Community pays tribute to the 14 women of École Polytechnique

34th anniversary of one of Montreal’s darkest moments marked by poignant tributes and calls to eradicate gender-based violence
McGill engineering students support each other at the end of the today’s École Polytechnique memorialNeale McDevitt

At the end of today’s memorial ceremony honouring the 14 women killed at Montreal’s École Polytechnique on December 6, 1989, a group of female McGill engineering students formed a tight circle, arms around each other’s shoulders. Moments earlier, they had each placed a single rose on memorial plaque for the women who had lost their lives.

Although not a part of the official proceedings, it was a fitting finale to an emotional memorial commemorating the 34th anniversary of one of Montreal’s darkest moments.

“Each year, the McGill community unites to pay tribute to the victims of the 1989 attack at École Polytechnique, which violently ended the lives of 14 young women, and shattered the lives of so many people, whether through physical or psychological injury, or through the loss of a loved one,” said Angela Campbell, Associate Provost (Equity and Academic Policies), to begin the event.

“As a community, we gather to remember these women because, as stated in the resolution that was passed by the McGill Senate following the tragic events, ‘this violence cannot be forgotten, by this generation, or any other.’”

Approximately one hundred members of the community gathered in front of the memorial plaque and tree across from the University Centre on McTavish Street. On top of McGill students, staff, and faculty, Greg Kelley, MNA for Jacques-Cartier, also took part in the event.

Toward a more just society

Principal Deep Saini reminded the crowd of the disturbing prevalence of gender-based violence in Canada.

“According to the Canadian Women’s Foundation, 184 women and girls in Canada lost their lives to gender-based violence last year – that’s roughly one woman or girl killed every 48 hours,” he said.

“We have a long way to go. This is one area, sadly, in which I don’t see the progress…,” said an emotional Saini. “As a male member of our society that makes me sad and guilty.”

The Principal urged people to reflect upon the lives lost at Polytechnique and “to advance women’s equality, to condemn gender-based violence in all forms, and to eradicate structural and individual violence against girls and women everywhere.”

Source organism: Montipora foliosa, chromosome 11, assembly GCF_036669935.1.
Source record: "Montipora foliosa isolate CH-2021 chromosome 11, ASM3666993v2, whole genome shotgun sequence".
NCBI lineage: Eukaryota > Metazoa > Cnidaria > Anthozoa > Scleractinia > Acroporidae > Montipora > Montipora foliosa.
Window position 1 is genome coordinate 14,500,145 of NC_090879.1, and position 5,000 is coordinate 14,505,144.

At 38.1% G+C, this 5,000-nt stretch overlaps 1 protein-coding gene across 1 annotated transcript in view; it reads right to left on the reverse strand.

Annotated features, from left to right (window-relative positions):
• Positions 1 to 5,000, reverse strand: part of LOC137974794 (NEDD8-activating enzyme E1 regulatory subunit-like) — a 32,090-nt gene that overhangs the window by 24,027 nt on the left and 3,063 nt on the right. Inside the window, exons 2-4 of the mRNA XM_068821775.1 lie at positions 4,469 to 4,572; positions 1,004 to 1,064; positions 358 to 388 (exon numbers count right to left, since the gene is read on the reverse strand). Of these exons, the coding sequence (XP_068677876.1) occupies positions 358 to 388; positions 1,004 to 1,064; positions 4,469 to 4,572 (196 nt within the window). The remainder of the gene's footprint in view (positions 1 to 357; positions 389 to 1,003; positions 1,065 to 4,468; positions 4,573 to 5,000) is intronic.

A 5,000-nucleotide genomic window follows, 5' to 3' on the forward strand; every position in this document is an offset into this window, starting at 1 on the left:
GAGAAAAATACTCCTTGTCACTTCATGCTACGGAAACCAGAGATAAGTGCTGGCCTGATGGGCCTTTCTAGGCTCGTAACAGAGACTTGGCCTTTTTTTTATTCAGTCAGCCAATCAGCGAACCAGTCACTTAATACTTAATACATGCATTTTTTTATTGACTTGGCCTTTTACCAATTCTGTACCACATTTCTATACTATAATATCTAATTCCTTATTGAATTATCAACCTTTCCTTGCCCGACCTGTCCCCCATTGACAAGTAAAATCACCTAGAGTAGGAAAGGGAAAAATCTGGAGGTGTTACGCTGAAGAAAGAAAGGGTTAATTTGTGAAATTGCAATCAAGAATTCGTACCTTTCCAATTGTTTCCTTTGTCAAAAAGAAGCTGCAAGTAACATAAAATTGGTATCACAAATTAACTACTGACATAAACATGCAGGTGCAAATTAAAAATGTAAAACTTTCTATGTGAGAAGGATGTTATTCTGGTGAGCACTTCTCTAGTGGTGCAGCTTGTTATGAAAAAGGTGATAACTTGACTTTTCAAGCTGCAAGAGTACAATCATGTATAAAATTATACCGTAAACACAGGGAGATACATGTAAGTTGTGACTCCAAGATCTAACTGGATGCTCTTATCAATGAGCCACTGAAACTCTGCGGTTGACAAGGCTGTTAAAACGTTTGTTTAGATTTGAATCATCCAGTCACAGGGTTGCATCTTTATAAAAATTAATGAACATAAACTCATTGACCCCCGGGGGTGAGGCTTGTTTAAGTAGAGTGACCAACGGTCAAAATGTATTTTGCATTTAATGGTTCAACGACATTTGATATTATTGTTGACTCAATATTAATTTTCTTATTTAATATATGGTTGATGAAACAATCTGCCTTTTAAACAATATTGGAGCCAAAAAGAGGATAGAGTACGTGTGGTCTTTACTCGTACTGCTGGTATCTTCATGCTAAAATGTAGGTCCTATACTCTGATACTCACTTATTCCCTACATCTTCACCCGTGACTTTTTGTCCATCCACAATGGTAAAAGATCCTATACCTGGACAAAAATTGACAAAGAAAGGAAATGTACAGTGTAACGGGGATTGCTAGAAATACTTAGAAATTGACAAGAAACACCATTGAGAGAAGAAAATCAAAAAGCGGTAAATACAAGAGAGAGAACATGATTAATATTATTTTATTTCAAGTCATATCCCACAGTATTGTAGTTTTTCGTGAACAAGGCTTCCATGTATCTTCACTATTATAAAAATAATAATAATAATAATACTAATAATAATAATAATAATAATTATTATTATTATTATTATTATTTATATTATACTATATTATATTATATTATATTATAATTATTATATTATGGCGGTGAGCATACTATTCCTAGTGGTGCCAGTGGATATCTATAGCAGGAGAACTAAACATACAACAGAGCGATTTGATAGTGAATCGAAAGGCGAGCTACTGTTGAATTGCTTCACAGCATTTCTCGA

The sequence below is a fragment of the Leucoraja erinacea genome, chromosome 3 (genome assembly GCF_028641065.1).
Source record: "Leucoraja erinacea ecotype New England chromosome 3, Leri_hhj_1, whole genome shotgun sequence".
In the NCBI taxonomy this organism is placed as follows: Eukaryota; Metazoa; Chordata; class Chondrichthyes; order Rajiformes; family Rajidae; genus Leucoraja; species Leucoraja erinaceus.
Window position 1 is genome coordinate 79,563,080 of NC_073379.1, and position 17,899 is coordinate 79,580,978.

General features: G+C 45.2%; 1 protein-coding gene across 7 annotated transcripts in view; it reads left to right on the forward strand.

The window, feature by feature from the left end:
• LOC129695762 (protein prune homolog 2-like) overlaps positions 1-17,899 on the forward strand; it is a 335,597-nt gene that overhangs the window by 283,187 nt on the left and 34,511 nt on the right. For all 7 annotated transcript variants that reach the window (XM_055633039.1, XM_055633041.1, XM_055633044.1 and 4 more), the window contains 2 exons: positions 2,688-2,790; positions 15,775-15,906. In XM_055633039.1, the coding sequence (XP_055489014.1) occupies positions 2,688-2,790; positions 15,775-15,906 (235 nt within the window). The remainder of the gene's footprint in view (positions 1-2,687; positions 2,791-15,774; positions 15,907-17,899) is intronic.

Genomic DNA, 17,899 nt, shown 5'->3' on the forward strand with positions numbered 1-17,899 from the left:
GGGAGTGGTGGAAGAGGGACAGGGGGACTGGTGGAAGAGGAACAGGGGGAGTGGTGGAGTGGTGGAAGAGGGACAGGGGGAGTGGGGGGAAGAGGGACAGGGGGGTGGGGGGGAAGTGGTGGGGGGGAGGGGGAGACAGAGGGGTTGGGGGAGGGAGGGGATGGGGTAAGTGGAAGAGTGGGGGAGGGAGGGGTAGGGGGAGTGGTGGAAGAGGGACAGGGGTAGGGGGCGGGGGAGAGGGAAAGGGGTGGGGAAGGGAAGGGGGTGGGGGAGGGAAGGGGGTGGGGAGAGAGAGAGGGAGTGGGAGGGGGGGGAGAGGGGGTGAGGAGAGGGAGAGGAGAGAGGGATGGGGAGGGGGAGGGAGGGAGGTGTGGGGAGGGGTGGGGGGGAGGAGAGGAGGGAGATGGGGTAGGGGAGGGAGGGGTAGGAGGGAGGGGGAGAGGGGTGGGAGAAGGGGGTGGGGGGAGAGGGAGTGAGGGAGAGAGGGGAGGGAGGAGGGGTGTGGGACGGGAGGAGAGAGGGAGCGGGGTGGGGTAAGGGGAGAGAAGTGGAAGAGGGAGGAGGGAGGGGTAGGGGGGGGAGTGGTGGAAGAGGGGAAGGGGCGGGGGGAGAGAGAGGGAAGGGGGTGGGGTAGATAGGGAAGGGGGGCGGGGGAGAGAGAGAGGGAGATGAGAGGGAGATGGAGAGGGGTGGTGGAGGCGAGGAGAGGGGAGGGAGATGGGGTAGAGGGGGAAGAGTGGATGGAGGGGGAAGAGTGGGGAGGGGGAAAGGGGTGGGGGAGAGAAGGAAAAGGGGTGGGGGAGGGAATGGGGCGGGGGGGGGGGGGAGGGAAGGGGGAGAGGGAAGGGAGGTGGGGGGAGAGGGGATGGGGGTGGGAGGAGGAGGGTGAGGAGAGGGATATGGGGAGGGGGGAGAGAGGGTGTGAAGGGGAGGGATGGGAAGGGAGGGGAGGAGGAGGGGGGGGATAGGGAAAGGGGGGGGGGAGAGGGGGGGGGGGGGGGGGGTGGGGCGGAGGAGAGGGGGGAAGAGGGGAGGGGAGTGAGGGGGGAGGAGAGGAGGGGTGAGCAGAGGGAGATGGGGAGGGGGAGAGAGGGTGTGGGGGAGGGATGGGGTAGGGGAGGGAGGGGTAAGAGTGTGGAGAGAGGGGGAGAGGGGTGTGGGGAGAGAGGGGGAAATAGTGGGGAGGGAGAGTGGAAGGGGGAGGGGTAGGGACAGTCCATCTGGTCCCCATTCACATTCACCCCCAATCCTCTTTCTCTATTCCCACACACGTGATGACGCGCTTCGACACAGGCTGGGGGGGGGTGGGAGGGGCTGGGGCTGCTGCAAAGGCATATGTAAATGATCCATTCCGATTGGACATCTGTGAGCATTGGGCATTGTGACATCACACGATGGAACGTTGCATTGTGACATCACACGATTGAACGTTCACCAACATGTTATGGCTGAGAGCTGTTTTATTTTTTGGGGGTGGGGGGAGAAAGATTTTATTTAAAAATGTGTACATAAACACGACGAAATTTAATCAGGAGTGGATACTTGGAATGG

“We each have a vital role to play, both as members of McGill’s campus community and as citizens seeking to build a more just, more equitable, and violence-free society, for all our members,” said Saini.

Heartfelt tributes

The most emotional part of the ceremony saw 14 female engineering students read tributes to each of the 14 women of École Polytechnique. The students are all members of POWE (Promoting Opportunities for Women in Engineering), a philanthropic, student-run club dedicated to creating an open community to support self-identifying female engineers.

One by one, the McGill students addressed the crowd before laying a single white rose at the memorial plaque. Several cried openly. The tributes offered brief but poignant glimpses into 14 lives brimming with potential but cut so tragically short.

  • Geneviève Bergeron: “She was a civil engineering student who had just turned 21. She played the clarinet, she sang in the Montreal Symphony Orchestra, and she had even babysat Montreal mayor Jean Doré’s youngest child.”
  • Hélène Colgan: “She was at the end of her degree in mechanical engineering. She was 23 years old when she died. She was a strong student who was looking forward to what came after her degree. In fact, she had three job offers lined up.”
  • Nathalie Croteau: “She was friends with Hélène Colgan, both of whom were planning to vacation someplace warm after their exams. She was three months from graduating and she was only 23 years old.”
  • Barbara Daigneault: “Her father was a mechanical engineering professor and she worked alongside him as a teaching assistant during her degree. She would share her notes with other students, always trying to help. She liked chocolate cake with whipped cream. She was 22 years old.”
  • Anne-Marie Edward: “She was 21 years old. She was studying chemical engineering. She loved rock climbing, downhill skiing and whitewater rafting.”